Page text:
In recent weeks, Alpha has come under criticism from union leaders, mine safety experts and senior Congressional Democrats for a decision to retain three senior Massey managers, including Baxter F. Phillips, Massey’s chief executive, who had been president at the time of the Upper Big Branch accident.

An official investigation into the accident by a panel appointed by the former governor of West Virginia blamed Massey’s management for the accident, saying it had “operated its mines in a profoundly reckless manner.”

Massey executives have long argued that the explosion was caused by a natural large methane release into the mine chamber, not bad safety procedures.

J. Davitt McAteer, the former federal mine safety chief who led the West Virginia inquiry, said in an interview that retaining senior Massey executives “certainly doesn’t help make a dramatic and abrupt change in safety culture.”

“The question for the new owners,” he added, “is where is the strong message that this heralds a new day in mine safety and health?”

Mr. McAteer said that several Massey executives that were expected to remain with Alpha had declined to testify before his group or federal and state investigators.

Mr. Quillen said Alpha was listening to the criticism. “There will be some announcements clarifying the management structure in the immediate future,” he said. “There’s definitely going to be some changes made.” He declined to be more specific.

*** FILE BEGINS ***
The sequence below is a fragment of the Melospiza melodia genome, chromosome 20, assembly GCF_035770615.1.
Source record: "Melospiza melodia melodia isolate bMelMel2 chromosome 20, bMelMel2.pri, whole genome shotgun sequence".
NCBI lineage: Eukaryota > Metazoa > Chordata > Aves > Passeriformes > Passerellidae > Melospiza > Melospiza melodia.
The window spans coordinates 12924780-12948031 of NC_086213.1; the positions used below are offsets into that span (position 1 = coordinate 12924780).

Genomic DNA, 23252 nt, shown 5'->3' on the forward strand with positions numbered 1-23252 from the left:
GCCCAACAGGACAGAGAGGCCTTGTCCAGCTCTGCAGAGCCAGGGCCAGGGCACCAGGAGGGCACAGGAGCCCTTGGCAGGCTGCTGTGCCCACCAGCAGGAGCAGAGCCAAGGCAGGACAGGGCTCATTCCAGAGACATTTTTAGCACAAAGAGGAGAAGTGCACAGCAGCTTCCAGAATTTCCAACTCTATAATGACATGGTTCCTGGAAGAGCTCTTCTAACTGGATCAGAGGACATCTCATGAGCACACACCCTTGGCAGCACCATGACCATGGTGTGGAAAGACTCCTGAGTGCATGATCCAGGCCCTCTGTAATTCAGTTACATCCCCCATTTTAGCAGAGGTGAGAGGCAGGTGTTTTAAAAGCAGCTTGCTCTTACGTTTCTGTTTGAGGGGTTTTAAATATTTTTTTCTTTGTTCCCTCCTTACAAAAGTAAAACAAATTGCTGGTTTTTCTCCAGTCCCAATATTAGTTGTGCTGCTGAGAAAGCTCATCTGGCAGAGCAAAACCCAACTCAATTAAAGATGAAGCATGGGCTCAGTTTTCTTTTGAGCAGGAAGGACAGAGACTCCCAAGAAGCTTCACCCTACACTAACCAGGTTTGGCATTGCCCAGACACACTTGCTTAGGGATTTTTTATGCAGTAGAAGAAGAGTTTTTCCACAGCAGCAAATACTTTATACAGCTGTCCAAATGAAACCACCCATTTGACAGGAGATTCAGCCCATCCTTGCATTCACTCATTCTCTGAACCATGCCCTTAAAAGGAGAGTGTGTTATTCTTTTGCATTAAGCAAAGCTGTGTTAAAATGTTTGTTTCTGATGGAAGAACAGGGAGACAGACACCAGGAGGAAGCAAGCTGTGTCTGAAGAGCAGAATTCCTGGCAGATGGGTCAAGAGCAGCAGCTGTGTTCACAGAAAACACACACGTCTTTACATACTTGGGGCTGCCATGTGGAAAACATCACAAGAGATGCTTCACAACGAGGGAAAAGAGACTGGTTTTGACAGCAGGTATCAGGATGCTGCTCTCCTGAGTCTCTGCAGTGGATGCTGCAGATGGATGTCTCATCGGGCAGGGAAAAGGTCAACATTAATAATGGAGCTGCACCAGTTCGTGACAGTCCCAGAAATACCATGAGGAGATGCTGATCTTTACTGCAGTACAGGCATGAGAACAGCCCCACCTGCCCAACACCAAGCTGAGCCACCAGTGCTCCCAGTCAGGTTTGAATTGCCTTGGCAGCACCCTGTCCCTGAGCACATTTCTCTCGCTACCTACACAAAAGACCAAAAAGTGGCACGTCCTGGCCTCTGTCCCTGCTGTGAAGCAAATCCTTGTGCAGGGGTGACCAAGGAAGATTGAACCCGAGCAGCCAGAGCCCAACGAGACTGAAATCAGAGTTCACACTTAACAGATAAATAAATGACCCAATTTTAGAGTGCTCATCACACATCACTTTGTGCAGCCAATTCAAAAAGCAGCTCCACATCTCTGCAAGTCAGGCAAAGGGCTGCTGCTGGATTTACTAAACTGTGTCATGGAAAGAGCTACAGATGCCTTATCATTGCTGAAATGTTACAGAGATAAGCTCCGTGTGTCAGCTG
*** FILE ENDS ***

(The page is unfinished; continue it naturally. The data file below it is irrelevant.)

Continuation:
The Massey side of the company will need to “adapt to the Alpha personality and not vice versa,” he said. “It’s not going to be Massey with another name.”

Mining industry analysts said Alpha had a good record of blending prior acquisitions into the company and the merger was likely to succeed.

“If they completely integrate their safety procedures into Massey, then I don’t think there will be a problem,” said Justin Molavi, an energy analyst at IBISWorld, a market research firm.

David Khani, director of research at FBR Capital Markets, said Alpha faced multiple challenges, including declining production at Massey’s mines, rising operational costs and conflicts with federal regulators.

But Mr. Khani said Alpha was up to the task and the transition could be worked out over a year or so. “They are smart managers and they are very professional,” he said of Alpha’s leadership.

The merger will make Alpha the mining company with the second-largest coal reserves in the country, after Peabody Energy, with about five billion tons. It will have the third-largest reserves of metallurgical coal in the world after BHP Billiton and Teck Resources of Canada.

But Alpha will also inherit more than a dozen lawsuits filed by families of the Massey miners who were killed in the Big Branch disaster.

The deal was completed a few hours after separate votes at meetings of Alpha and Massey shareholders. The merged company will keep the Alpha name.

The votes came a day after courts in Delaware and West Virginia refused requests by different shareholder groups to block the sale.

In the West Virginia suit, shareholders said that Massey managers had engineered the sale of the company to protect themselves from liabilities connected to the Upper Big Branch disaster. They also said that Alpha had quietly agreed to hire several Massey executives conducting an internal investigation of the accident.